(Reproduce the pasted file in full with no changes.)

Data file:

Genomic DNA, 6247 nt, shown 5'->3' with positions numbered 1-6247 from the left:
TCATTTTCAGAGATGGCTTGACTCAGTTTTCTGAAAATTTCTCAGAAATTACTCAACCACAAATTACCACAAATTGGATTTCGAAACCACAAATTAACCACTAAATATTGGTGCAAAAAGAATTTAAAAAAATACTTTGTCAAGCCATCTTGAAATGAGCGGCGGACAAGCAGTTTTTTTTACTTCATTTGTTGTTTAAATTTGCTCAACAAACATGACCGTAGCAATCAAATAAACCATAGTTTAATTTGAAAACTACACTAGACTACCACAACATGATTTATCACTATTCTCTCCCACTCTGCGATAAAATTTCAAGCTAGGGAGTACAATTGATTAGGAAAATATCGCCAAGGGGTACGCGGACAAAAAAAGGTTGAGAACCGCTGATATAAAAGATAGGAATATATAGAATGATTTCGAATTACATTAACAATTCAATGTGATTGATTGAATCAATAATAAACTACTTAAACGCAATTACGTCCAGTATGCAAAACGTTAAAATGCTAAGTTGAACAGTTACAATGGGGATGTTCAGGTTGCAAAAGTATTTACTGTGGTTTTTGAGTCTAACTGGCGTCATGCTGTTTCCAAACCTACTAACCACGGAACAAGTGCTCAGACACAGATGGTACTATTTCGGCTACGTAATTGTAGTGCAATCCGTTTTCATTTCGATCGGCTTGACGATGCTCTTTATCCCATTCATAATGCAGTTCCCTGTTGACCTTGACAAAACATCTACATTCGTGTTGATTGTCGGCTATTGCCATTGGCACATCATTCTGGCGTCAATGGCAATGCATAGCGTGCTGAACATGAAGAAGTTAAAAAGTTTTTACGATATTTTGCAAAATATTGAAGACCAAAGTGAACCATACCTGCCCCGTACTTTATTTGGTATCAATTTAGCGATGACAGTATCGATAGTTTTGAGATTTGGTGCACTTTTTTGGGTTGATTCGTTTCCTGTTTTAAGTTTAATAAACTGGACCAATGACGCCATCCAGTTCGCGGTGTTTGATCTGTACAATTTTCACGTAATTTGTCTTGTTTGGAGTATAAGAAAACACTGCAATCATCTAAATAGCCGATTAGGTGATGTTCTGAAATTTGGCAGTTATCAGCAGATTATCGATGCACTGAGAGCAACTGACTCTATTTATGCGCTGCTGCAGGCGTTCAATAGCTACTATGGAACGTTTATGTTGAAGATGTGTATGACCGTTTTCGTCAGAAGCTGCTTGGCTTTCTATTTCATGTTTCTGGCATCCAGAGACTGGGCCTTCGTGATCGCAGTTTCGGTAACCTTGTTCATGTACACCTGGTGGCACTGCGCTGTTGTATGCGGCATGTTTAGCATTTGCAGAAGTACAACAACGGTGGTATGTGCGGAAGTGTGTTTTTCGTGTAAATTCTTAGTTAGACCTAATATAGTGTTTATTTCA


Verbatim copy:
Genomic DNA, 6247 nt, shown 5'->3' with positions numbered 1-6247 from the left:
TCATTTTCAGAGATGGCTTGACTCAGTTTTCTGAAAATTTCTCAGAAATTACTCAACCACAAATTACCACAAATTGGATTTCGAAACCACAAATTAACCACTAAATATTGGTGCAAAAAGAATTTAAAAAAATACTTTGTCAAGCCATCTTGAAATGAGCGGCGGACAAGCAGTTTTTTTTACTTCATTTGTTGTTTAAATTTGCTCAACAAACATGACCGTAGCAATCAAATAAACCATAGTTTAATTTGAAAACTACACTAGACTACCACAACATGATTTATCACTATTCTCTCCCACTCTGCGATAAAATTTCAAGCTAGGGAGTACAATTGATTAGGAAAATATCGCCAAGGGGTACGCGGACAAAAAAAGGTTGAGAACCGCTGATATAAAAGATAGGAATATATAGAATGATTTCGAATTACATTAACAATTCAATGTGATTGATTGAATCAATAATAAACTACTTAAACGCAATTACGTCCAGTATGCAAAACGTTAAAATGCTAAGTTGAACAGTTACAATGGGGATGTTCAGGTTGCAAAAGTATTTACTGTGGTTTTTGAGTCTAACTGGCGTCATGCTGTTTCCAAACCTACTAACCACGGAACAAGTGCTCAGACACAGATGGTACTATTTCGGCTACGTAATTGTAGTGCAATCCGTTTTCATTTCGATCGGCTTGACGATGCTCTTTATCCCATTCATAATGCAGTTCCCTGTTGACCTTGACAAAACATCTACATTCGTGTTGATTGTCGGCTATTGCCATTGGCACATCATTCTGGCGTCAATGGCAATGCATAGCGTGCTGAACATGAAGAAGTTAAAAAGTTTTTACGATATTTTGCAAAATATTGAAGACCAAAGTGAACCATACCTGCCCCGTACTTTATTTGGTATCAATTTAGCGATGACAGTATCGATAGTTTTGAGATTTGGTGCACTTTTTTGGGTTGATTCGTTTCCTGTTTTAAGTTTAATAAACTGGACCAATGACGCCATCCAGTTCGCGGTGTTTGATCTGTACAATTTTCACGTAATTTGTCTTGTTTGGAGTATAAGAAAACACTGCAATCATCTAAATAGCCGATTAGGTGATGTTCTGAAATTTGGCAGTTATCAGCAGATTATCGATGCACTGAGAGCAACTGACTCTATTTATGCGCTGCTGCAGGCGTTCAATAGCTACTATGGAACGTTTATGTTGAAGATGTGTATGACCGTTTTCGTCAGAAGCTGCTTGGCTTTCTATTTCATGTTTCTGGCATCCAGAGACTGGGCCTTCGTGATCGCAGTTTCGGTAACCTTGTTCATGTACACCTGGTGGCACTGCGCTGTTGTATGCGGCATGTTTAGCATTTGCAGAAGTACAACAACGGTGGTATGTGCGGAAGTGTGTTTTTCGTGTAAATTCTTAGTTAGACCTAATATAGTGTTTATTTCA